Can I have a police officer escort to me to my property?

UPDATED: Oct 1, 2022

Advertiser Disclosure

It’s all about you. We want to help you make the right legal decisions.

We strive to help you make confident insurance and legal decisions. Finding trusted and reliable insurance quotes and legal advice should be easy. This doesn’t influence our content. Our opinions are our own.

UPDATED: Oct 1, 2022Fact Checked

Get Legal Help Today

Compare Quotes From Top Companies and Save

secured lock Secured with SHA-256 Encryption

Can I have a police officer escort to me to my property?

Tenant knows my husband and i live in japan becuse of our military service. She has not paid rent in 2 months and I finally was able to fly in yesterday. She changed her phone number last month and we haven’t been able to contact her without sending someone to the home and talking to her through their phone. She refuses to give us the right number. So I served her yesterday with a 10 day notice to pay or quit. I also let her know that I tried to text her but her phone isn’t on and that I would be by the tomorrow to do an inspection around 10:00. I had my maintence guy with me. She said she wouldn’t let me and that I had to give her better notice but I think that 24 hour verbal notice should be good enough, especially since she;s changed her number without me being able to get in contact with her. I want to call the police to escort me to the property so that I can get inside my home without trouble from the tenant. Am I allowed to do that?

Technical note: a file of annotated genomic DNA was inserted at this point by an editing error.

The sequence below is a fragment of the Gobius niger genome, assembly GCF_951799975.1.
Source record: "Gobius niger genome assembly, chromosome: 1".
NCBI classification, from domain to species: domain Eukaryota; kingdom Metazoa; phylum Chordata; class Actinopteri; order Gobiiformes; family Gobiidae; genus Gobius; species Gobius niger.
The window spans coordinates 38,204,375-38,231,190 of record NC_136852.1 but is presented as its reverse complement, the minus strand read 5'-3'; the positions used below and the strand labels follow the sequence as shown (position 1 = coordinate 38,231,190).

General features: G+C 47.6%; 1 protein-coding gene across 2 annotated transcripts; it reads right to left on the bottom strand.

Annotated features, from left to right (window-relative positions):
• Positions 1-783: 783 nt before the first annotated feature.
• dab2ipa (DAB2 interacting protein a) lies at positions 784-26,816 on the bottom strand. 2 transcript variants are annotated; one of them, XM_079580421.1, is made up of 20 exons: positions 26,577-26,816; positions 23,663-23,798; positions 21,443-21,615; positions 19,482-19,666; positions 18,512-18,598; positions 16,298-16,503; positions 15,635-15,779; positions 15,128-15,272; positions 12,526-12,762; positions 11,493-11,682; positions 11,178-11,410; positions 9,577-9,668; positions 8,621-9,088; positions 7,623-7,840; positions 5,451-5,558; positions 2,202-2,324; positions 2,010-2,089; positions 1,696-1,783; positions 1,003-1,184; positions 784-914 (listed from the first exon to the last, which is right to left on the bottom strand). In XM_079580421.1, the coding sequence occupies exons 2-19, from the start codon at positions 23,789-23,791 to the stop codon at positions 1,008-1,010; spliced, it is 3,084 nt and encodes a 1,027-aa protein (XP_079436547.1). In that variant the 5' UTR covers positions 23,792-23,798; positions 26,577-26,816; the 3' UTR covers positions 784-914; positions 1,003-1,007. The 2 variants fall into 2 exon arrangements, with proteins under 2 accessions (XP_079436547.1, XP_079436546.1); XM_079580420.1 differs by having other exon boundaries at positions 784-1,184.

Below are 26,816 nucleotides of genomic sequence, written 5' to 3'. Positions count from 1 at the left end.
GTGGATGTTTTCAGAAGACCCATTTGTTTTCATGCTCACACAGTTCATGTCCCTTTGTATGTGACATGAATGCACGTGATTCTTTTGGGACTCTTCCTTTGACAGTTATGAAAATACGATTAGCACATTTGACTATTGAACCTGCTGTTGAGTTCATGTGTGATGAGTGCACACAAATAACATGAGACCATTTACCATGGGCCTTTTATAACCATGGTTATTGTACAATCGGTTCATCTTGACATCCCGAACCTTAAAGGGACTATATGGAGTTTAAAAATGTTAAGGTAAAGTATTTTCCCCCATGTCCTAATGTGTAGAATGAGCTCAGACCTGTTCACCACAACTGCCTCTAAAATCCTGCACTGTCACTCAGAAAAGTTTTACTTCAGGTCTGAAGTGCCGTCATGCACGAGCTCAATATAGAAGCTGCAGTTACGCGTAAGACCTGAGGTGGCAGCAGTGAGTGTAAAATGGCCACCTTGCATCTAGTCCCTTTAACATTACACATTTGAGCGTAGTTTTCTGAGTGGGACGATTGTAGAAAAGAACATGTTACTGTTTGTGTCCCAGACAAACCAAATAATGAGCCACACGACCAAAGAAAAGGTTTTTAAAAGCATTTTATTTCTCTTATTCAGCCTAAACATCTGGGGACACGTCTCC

Asked on January 6, 2019 under Real Estate Law, North Carolina


SJZ, Member, New York Bar / FreeAdvice Contributing Attorney

Answered 3 years ago | Contributor

You can and should call them to ask whether they will help with this, but they are not required to do so. Some police departments (e.g. in Newark, NJ, where I practice a lot of landlord-tenant law) are good about helping landlords in this way, others, not so much. But there is no penalty or cost to asking for police help, so we encourage you to do so.

IMPORTANT NOTICE: The Answer(s) provided above are for general information only. The attorney providing the answer was not serving as the attorney for the person submitting the question or in any attorney-client relationship with such person. Laws may vary from state to state, and sometimes change. Tiny variations in the facts, or a fact not set forth in a question, often can change a legal outcome or an attorney's conclusion. Although has verified the attorney was admitted to practice law in at least one jurisdiction, he or she may not be authorized to practice law in the jurisdiction referred to in the question, nor is he or she necessarily experienced in the area of the law involved. Unlike the information in the Answer(s) above, upon which you should NOT rely, for personal advice you can rely upon we suggest you retain an attorney to represent you.

Get Legal Help Today

Find the right lawyer for your legal issue.

secured lock Secured with SHA-256 Encryption